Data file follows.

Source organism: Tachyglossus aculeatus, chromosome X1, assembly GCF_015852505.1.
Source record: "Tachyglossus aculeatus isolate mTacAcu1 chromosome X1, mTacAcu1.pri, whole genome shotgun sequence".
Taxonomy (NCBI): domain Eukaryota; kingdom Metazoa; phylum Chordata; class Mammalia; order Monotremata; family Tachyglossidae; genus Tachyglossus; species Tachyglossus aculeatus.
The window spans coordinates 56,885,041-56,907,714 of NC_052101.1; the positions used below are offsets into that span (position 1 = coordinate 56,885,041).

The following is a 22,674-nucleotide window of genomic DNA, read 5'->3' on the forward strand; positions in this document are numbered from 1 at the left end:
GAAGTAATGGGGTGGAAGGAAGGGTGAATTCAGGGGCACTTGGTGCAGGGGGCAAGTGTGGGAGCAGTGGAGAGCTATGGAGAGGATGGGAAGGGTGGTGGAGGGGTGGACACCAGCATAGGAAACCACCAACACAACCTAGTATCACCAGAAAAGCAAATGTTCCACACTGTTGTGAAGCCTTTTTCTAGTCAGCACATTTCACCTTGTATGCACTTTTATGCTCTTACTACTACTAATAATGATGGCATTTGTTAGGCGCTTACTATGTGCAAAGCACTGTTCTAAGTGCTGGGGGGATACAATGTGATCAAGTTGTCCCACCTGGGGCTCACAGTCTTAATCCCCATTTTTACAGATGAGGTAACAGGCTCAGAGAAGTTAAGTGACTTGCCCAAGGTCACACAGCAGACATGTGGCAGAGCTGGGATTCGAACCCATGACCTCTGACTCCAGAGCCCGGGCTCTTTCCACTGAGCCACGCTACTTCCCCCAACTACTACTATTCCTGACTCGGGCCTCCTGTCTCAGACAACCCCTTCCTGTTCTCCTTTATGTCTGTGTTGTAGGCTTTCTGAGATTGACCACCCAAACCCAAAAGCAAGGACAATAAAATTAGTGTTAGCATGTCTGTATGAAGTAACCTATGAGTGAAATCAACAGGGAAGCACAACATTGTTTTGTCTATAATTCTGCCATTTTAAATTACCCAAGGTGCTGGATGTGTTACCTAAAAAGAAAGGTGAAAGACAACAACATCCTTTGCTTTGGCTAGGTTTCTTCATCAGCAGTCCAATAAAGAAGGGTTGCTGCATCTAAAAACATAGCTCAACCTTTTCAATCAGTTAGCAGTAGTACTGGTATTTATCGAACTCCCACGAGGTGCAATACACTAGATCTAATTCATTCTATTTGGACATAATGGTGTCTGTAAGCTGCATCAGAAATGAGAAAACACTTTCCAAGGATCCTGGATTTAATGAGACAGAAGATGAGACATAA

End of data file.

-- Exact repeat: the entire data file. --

Source organism: Tachyglossus aculeatus, chromosome X1, assembly GCF_015852505.1.
Source record: "Tachyglossus aculeatus isolate mTacAcu1 chromosome X1, mTacAcu1.pri, whole genome shotgun sequence".
Taxonomy (NCBI): domain Eukaryota; kingdom Metazoa; phylum Chordata; class Mammalia; order Monotremata; family Tachyglossidae; genus Tachyglossus; species Tachyglossus aculeatus.
The window spans coordinates 56,885,041-56,907,714 of NC_052101.1; the positions used below are offsets into that span (position 1 = coordinate 56,885,041).

The following is a 22,674-nucleotide window of genomic DNA, read 5'->3' on the forward strand; positions in this document are numbered from 1 at the left end:
GAAGTAATGGGGTGGAAGGAAGGGTGAATTCAGGGGCACTTGGTGCAGGGGGCAAGTGTGGGAGCAGTGGAGAGCTATGGAGAGGATGGGAAGGGTGGTGGAGGGGTGGACACCAGCATAGGAAACCACCAACACAACCTAGTATCACCAGAAAAGCAAATGTTCCACACTGTTGTGAAGCCTTTTTCTAGTCAGCACATTTCACCTTGTATGCACTTTTATGCTCTTACTACTACTAATAATGATGGCATTTGTTAGGCGCTTACTATGTGCAAAGCACTGTTCTAAGTGCTGGGGGGATACAATGTGATCAAGTTGTCCCACCTGGGGCTCACAGTCTTAATCCCCATTTTTACAGATGAGGTAACAGGCTCAGAGAAGTTAAGTGACTTGCCCAAGGTCACACAGCAGACATGTGGCAGAGCTGGGATTCGAACCCATGACCTCTGACTCCAGAGCCCGGGCTCTTTCCACTGAGCCACGCTACTTCCCCCAACTACTACTATTCCTGACTCGGGCCTCCTGTCTCAGACAACCCCTTCCTGTTCTCCTTTATGTCTGTGTTGTAGGCTTTCTGAGATTGACCACCCAAACCCAAAAGCAAGGACAATAAAATTAGTGTTAGCATGTCTGTATGAAGTAACCTATGAGTGAAATCAACAGGGAAGCACAACATTGTTTTGTCTATAATTCTGCCATTTTAAATTACCCAAGGTGCTGGATGTGTTACCTAAAAAGAAAGGTGAAAGACAACAACATCCTTTGCTTTGGCTAGGTTTCTTCATCAGCAGTCCAATAAAGAAGGGTTGCTGCATCTAAAAACATAGCTCAACCTTTTCAATCAGTTAGCAGTAGTACTGGTATTTATCGAACTCCCACGAGGTGCAATACACTAGATCTAATTCATTCTATTTGGACATAATGGTGTCTGTAAGCTGCATCAGAAATGAGAAAACACTTTCCAAGGATCCTGGATTTAATGAGACAGAAGATGAGACATAA